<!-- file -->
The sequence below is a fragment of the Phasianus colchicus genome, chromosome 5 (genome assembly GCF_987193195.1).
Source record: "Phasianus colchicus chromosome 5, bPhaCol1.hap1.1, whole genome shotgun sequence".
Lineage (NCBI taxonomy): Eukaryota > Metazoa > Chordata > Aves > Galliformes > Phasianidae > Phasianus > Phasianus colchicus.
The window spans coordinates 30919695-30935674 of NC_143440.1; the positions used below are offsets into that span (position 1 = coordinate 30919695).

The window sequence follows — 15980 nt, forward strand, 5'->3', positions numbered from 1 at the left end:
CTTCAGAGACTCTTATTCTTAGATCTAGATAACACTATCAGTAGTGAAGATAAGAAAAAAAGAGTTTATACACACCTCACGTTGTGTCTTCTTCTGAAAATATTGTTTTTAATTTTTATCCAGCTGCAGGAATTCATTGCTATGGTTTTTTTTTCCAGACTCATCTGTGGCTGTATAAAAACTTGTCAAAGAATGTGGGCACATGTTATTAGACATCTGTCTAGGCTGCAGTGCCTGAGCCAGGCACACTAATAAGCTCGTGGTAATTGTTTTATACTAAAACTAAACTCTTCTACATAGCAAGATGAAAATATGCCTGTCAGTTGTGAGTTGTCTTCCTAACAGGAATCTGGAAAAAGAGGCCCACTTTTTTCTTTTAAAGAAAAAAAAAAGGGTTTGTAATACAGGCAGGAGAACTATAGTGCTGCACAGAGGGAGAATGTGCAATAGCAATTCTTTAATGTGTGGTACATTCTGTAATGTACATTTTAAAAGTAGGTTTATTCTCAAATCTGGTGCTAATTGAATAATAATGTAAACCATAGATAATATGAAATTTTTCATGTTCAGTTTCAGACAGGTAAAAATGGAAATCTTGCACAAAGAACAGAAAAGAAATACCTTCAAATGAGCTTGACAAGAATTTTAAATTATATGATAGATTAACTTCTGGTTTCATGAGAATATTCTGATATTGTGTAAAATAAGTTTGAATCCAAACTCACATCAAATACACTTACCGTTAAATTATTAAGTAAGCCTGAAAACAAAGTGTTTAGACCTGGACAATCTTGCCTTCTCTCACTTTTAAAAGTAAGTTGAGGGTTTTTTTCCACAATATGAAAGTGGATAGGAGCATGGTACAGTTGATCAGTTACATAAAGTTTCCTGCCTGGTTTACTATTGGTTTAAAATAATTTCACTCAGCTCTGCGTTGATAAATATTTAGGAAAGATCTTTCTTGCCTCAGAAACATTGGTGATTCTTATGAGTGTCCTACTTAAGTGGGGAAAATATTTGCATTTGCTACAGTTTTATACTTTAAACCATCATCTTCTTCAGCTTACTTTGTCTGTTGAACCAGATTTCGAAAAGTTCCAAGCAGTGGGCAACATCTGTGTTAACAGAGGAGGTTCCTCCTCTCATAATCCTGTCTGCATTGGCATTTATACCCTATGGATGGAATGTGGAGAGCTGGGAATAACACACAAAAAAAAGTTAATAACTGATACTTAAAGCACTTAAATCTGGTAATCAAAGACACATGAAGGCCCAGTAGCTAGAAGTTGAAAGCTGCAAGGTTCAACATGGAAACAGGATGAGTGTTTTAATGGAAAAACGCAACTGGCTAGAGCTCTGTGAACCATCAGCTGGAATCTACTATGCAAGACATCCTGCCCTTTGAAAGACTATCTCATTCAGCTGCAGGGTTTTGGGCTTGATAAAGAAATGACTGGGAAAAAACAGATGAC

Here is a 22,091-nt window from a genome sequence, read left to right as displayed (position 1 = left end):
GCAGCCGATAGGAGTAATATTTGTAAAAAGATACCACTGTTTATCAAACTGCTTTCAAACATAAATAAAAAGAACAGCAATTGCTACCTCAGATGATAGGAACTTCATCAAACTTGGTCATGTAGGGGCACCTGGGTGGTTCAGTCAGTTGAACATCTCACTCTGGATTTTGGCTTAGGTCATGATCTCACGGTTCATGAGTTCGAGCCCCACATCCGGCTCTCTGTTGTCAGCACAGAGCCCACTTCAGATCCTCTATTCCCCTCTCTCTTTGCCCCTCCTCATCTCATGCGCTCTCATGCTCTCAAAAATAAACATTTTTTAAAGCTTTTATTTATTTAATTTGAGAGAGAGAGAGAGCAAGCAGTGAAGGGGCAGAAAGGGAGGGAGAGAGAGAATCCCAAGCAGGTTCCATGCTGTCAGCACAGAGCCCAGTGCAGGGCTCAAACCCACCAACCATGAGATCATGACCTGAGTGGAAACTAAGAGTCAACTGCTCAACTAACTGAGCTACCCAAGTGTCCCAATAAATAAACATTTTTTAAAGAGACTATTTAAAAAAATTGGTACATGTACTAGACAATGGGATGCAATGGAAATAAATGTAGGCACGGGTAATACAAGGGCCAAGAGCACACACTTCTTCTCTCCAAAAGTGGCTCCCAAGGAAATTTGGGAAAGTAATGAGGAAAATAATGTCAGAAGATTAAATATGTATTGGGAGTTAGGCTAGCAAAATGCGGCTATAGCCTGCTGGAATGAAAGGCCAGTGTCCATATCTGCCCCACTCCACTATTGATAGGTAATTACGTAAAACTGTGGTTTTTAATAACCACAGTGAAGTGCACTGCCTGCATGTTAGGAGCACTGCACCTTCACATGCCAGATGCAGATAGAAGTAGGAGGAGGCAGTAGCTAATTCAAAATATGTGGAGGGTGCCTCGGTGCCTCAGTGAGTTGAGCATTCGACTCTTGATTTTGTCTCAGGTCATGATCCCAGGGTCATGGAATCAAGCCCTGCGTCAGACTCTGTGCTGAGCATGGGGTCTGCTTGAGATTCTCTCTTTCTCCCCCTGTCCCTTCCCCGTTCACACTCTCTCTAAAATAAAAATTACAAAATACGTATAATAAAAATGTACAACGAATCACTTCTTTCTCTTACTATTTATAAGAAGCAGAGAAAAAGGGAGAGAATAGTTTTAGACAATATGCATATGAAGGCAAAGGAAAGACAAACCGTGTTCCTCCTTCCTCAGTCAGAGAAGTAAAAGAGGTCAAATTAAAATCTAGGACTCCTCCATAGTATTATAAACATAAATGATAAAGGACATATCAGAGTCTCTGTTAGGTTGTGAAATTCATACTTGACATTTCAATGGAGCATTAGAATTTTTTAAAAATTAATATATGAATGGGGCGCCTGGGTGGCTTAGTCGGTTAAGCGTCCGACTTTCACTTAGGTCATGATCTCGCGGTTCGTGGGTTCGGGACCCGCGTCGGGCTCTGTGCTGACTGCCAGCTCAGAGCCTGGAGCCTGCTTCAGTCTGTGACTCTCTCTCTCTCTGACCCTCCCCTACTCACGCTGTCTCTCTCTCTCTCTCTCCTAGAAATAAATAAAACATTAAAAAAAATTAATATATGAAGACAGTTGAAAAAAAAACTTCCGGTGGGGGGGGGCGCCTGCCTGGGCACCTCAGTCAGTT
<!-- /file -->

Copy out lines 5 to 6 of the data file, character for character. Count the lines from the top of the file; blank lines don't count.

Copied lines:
The window sequence follows — 15980 nt, forward strand, 5'->3', positions numbered from 1 at the left end:
CTTCAGAGACTCTTATTCTTAGATCTAGATAACACTATCAGTAGTGAAGATAAGAAAAAAAGAGTTTATACACACCTCACGTTGTGTCTTCTTCTGAAAATATTGTTTTTAATTTTTATCCAGCTGCAGGAATTCATTGCTATGGTTTTTTTTTCCAGACTCATCTGTGGCTGTATAAAAACTTGTCAAAGAATGTGGGCACATGTTATTAGACATCTGTCTAGGCTGCAGTGCCTGAGCCAGGCACACTAATAAGCTCGTGGTAATTGTTTTATACTAAAACTAAACTCTTCTACATAGCAAGATGAAAATATGCCTGTCAGTTGTGAGTTGTCTTCCTAACAGGAATCTGGAAAAAGAGGCCCACTTTTTTCTTTTAAAGAAAAAAAAAAGGGTTTGTAATACAGGCAGGAGAACTATAGTGCTGCACAGAGGGAGAATGTGCAATAGCAATTCTTTAATGTGTGGTACATTCTGTAATGTACATTTTAAAAGTAGGTTTATTCTCAAATCTGGTGCTAATTGAATAATAATGTAAACCATAGATAATATGAAATTTTTCATGTTCAGTTTCAGACAGGTAAAAATGGAAATCTTGCACAAAGAACAGAAAAGAAATACCTTCAAATGAGCTTGACAAGAATTTTAAATTATATGATAGATTAACTTCTGGTTTCATGAGAATATTCTGATATTGTGTAAAATAAGTTTGAATCCAAACTCACATCAAATACACTTACCGTTAAATTATTAAGTAAGCCTGAAAACAAAGTGTTTAGACCTGGACAATCTTGCCTTCTCTCACTTTTAAAAGTAAGTTGAGGGTTTTTTTCCACAATATGAAAGTGGATAGGAGCATGGTACAGTTGATCAGTTACATAAAGTTTCCTGCCTGGTTTACTATTGGTTTAAAATAATTTCACTCAGCTCTGCGTTGATAAATATTTAGGAAAGATCTTTCTTGCCTCAGAAACATTGGTGATTCTTATGAGTGTCCTACTTAAGTGGGGAAAATATTTGCATTTGCTACAGTTTTATACTTTAAACCATCATCTTCTTCAGCTTACTTTGTCTGTTGAACCAGATTTCGAAAAGTTCCAAGCAGTGGGCAACATCTGTGTTAACAGAGGAGGTTCCTCCTCTCATAATCCTGTCTGCATTGGCATTTATACCCTATGGATGGAATGTGGAGAGCTGGGAATAACACACAAAAAAAAGTTAATAACTGATACTTAAAGCACTTAAATCTGGTAATCAAAGACACATGAAGGCCCAGTAGCTAGAAGTTGAAAGCTGCAAGGTTCAACATGGAAACAGGATGAGTGTTTTAATGGAAAAACGCAACTGGCTAGAGCTCTGTGAACCATCAGCTGGAATCTACTATGCAAGACATCCTGCCCTTTGAAAGACTATCTCATTCAGCTGCAGGGTTTTGGGCTTGATAAAGAAATGACTGGGAAAAAACAGATGAC